They also have to be able to ready reports, such as organization and flow charts, and career path reports, to summarize job analysis and evaluation and compensation analysis data And finally, they sometimes have to research job and worker requirements, structural and functional relationships among jobs and occupations, and occupational trends.

Like many other jobs, compensation / benefits specialists must have exceptional integrity and be able to absorb the factors involved and a problem and provide a well thought out solution.

Similar jobs with educational opportunities in Orlando include:

  • Employment Coordinator. Interview job applicants and refer them to prospective employers for consideration. Search application files, notify selected applicants of job openings, and refer qualified applicants to prospective employers. Contact employers to verify referral results. Record and evaluate various pertinent data.
  • Employment Recruiter. Seek out, interview, and screen applicants to fill existing and future job openings and promote career opportunities within an organization.
  • Job Training Specialist. Conduct training and development programs for employees.
  • Real Estate Appraiser. Appraise real property to determine its value for purchase, sales, or loan purposes.

EDUCATIONAL OPPORTUNITIES: Compensation / Benefits Specialist Training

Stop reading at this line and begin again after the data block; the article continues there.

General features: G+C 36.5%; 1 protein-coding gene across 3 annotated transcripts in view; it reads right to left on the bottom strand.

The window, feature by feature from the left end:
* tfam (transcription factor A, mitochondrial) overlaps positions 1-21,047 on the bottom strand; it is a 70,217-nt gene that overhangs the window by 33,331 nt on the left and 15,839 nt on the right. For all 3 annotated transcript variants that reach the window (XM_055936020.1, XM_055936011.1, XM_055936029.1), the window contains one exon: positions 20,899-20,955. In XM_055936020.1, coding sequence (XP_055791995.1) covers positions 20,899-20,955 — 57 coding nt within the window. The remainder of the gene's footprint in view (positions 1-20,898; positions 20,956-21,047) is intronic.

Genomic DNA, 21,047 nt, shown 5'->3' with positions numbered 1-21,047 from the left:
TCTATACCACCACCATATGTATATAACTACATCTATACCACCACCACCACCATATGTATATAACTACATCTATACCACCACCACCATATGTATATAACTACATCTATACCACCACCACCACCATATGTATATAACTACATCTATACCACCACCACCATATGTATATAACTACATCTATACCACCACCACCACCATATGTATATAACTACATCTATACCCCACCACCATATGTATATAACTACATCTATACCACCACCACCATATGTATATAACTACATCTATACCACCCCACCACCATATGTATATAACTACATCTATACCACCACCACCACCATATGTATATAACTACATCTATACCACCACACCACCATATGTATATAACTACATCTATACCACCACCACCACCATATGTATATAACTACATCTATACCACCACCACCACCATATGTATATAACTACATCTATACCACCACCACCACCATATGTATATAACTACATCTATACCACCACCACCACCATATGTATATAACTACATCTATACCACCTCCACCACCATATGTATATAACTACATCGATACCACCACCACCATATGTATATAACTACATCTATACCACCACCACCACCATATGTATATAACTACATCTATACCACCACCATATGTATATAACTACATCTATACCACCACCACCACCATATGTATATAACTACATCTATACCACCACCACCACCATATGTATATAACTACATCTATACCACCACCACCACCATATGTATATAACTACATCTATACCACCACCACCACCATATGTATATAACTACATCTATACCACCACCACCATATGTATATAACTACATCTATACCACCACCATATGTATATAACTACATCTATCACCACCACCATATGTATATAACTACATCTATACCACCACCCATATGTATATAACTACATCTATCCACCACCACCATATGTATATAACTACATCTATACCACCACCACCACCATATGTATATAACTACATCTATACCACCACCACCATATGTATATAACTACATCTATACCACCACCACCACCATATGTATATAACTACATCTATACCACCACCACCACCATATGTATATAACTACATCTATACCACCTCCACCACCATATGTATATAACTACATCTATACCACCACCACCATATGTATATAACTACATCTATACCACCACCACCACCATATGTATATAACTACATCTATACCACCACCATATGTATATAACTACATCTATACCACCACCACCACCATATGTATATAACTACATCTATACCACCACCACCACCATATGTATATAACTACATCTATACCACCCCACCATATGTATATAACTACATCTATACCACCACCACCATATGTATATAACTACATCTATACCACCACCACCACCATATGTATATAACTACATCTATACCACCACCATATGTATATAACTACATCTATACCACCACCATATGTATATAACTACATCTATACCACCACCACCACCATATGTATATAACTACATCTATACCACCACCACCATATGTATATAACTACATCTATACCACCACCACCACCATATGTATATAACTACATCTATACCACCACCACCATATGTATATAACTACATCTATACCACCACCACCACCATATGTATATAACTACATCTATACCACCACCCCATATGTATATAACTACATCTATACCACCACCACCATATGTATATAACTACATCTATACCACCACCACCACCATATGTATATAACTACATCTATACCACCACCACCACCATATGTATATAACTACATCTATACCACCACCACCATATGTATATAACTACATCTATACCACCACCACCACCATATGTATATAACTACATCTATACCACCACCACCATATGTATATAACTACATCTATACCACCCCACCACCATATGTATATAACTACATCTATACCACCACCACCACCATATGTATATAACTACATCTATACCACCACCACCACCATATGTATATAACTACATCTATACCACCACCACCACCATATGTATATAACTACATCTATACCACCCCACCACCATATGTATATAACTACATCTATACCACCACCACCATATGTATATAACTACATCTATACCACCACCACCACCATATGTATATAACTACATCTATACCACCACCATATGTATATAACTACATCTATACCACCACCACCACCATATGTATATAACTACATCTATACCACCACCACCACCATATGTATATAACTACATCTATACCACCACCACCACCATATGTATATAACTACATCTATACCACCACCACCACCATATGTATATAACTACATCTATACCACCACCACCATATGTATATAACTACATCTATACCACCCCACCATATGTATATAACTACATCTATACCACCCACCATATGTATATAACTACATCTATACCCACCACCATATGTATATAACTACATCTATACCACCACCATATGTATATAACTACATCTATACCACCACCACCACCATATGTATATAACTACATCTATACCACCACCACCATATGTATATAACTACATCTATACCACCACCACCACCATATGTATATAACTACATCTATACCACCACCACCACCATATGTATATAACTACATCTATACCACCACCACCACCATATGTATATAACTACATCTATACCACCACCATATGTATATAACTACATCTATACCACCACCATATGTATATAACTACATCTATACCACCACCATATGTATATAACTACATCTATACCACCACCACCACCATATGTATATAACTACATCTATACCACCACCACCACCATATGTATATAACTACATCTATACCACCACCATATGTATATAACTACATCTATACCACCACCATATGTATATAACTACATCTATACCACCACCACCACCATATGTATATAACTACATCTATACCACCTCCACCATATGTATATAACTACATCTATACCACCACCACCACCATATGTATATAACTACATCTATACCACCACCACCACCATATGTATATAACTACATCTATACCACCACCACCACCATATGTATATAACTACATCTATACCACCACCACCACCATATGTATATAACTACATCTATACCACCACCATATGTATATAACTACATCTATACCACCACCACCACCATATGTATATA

Florida Institute of Technology - Melbourne, FL

Florida Institute of Technology, 150 West University Boulevard, Melbourne, FL 32901-6975. Florida Institute of Technology is a medium sized school located in Melbourne, Florida. It is a private not-for-profit school with primarily 4-year or above programs. It has 7,050 students and an admission rate of 82%. Florida Institute of Technology has a master's degree program in Human Resources Management/Personnel Administration which graduated twenty-four students in 2008.

Rollins College - Winter Park, FL

Rollins College, 1000 Holt Ave, Winter Park, FL 32789-4499. Rollins College is a small college located in Winter Park, Florida. It is a private not-for-profit school with primarily 4-year or above programs. It has 3,258 students and an admission rate of 58%. Rollins College has a master's degree program in Human Resources Management/Personnel Administration which graduated twenty-nine students in 2008.

CERTIFICATIONS

Certified Pension Consultant: The Certified Pension Consultant (CPC) credential is designed for benefits professionals working in plan administration, pension actuarial administration, insurance, and financial planning.

For more information, see the American Society of Pension Professionals and Actuaries website.

Qualified 401(k) Administrator: The Qualified 401(k) Administrator (QKA) credential is conferred by ASPPA to retirement plan professionals who work primarily with 401(k) plans.

For more information, see the American Society of Pension Professionals and Actuaries website.

Global Professional in Human Resources: Globalization is the defining political and economic force in the world today.

For more information, see the HR Certification Institute website.